The Federal Ministry of Youths and Sports Development has begun sensitisation of stakeholders on the Nigerian National Action Plan on Youth, Peace, and Security (NNAP-YPS).
The NNAP-YPS, which will run from 2021 to 2024, is to be implementation in Kaduna State.
The Minister, Mr Sunday Dare, said this in Kaduna on Tuesday, August 16, 2022, at the opening of a two-day sensitisation and stakeholders mapping on the NNAP-YPS in collaboration with the Nigerian Coalition on Youth, Peace, and Security.
Dare, who was represented by Mrs Amina Dauran, the Director, Network and Social Mobilisation in the ministry, said that the NNAP-YPS would be implemented in five pilot states and the Federal Capital Territory (FCT), Abuja.
He listed the states as Adamawa, Delta, Kaduna, Oyo, and Plateau, saying that they would be used to measure the impact of the plan as well as collect data that would guide scaling full implementation in other states.
“We are here today to create awareness on the NNAP-YPS document and to map the stakeholders that we need to engage to implement the NNAP-YPS in Kaduna state.
“We are hopeful that the implementation of the NNAP-YPS will open positive and sustainable opportunities for young people including the space to express their talents and contribute to lasting peace and development.
“I call on the Kaduna State Government, civil society organisations (CSOs) and youth groups, community, traditional and religious leaders, security agencies and the media to support the implementation.
“This bold step would give opportunities to the youth to express their talents and creativity leading to lasting peace and development of Kaduna State and our nation,” he said.
The minister saidd that the NNAP-YPS was officially inaugurated in November 2021, in line with the United Nations Security Council Resolution (UNSCR) 2250 on Youth Peace and Security.
According to him, the move is a renewed focus that brings attention to the issues of youth, peace, and security agenda in Nigeria.
The Co-chair, Nigerian Coalition on Youth, Peace, and Security, Mr Theophilus Ekpon, said that programmes had been mapped out for implementation of the action plan in the state.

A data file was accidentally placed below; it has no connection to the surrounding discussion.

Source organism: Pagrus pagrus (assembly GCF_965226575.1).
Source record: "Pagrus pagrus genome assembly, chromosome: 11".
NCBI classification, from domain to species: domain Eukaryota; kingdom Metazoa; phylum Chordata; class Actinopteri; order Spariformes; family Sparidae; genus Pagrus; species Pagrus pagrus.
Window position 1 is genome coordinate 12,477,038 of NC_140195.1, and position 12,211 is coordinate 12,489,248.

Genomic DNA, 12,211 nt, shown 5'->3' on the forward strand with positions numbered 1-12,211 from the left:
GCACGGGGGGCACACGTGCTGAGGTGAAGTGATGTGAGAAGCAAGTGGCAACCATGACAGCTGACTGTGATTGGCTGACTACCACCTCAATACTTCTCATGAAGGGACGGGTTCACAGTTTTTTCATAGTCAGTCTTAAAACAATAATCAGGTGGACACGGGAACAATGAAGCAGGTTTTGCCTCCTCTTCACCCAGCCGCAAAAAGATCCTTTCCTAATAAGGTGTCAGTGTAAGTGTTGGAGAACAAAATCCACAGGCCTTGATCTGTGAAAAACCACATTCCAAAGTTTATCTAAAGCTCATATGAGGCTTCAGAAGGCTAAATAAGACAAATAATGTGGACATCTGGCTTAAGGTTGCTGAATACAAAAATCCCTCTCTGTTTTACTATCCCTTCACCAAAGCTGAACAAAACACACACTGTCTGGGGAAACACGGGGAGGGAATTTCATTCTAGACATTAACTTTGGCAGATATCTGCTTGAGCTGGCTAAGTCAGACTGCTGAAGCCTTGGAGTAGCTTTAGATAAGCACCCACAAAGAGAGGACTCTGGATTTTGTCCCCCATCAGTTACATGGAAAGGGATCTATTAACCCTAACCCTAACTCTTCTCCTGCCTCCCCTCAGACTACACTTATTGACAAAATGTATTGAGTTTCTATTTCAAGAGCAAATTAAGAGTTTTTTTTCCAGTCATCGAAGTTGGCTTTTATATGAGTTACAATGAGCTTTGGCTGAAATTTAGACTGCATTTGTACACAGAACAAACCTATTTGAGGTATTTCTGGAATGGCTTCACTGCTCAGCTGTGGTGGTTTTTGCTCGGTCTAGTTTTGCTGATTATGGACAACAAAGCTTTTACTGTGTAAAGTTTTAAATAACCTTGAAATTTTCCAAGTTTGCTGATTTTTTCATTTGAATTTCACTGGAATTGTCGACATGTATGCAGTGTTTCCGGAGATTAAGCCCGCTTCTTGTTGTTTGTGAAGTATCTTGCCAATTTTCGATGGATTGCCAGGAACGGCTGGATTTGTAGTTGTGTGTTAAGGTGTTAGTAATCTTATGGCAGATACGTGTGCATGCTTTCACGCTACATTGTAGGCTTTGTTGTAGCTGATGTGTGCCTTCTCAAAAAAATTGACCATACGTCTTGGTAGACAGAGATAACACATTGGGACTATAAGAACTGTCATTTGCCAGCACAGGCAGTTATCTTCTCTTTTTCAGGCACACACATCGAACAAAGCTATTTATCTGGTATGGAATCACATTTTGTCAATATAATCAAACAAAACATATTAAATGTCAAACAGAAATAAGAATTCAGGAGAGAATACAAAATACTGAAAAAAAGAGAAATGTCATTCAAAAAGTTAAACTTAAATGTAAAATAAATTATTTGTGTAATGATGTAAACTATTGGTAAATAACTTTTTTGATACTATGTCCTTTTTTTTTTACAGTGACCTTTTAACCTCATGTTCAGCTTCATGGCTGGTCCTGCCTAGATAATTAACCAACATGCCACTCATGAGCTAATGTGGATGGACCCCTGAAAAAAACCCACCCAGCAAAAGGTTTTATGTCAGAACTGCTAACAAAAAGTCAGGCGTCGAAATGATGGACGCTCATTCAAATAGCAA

Ekpon said some of the programmes include psychosocial support for drug addicts and rehabilitation and reintegration of survivors of gender-based violence.
He also said that funds would be made available to enable the youths implement their projects and programmes to keep them engaged.
“The youths will tell us what they want to do, and we will provide the needed technical and financial support, especially those at community level.
“This will prevent them from being recruited into bandit and terrorist groups.
“We will also engage the private sector to ensure that they do no harm to the youth and bring out resources for the development and empowerment of young people,’’ he said.
Hajiya Hafsat Baba, the Commissioner, Kaduna State Ministry for Human Services and Social Development, commended the Federal Government for selecting the state as one of the pilot states.
Baba, who was represented by Hajiya Maryam Muazu, the Director, Youth Development, said that the state government would mobilise the youths to maximise the benefits of the action plan.
Mr Bagudu Nathaniel, the chairman, National Youth Council of Nigeria, Kaduna State chapter, expressed excitement over the steps taken to implement the NNAP-YPS in the state.
According to Nathaniel, the plan if implemented will ease the stress of young people, particularly on issues around insecurity, peace building, and youth empowerment in urban and rural communities.
He said that the action plan would address the exclusion of the youths in decision-making and the governance process.
He explained that most of the youths’ programmes and plans were being developed and implemented without inputs from the youths, thereby creating a gap between young people and the government.
The NNAP-YPS demonstrates Nigeria’s commitment as well as accountability in ensuring the meaningful participation of youth in conflict prevention, post-conflict, and peace building efforts.
It is a practical and operational tool for youths to be involved in government and stakeholders’ response to their concerns as well as the assistance programmes available to them.
The action plan also ensures the safety and security of youths from extrajudicial killings and unlawful detention as well as identifying their specific needs in terms of disarmament, de-radicalisation, and rehabilitation.
By Philip Yatai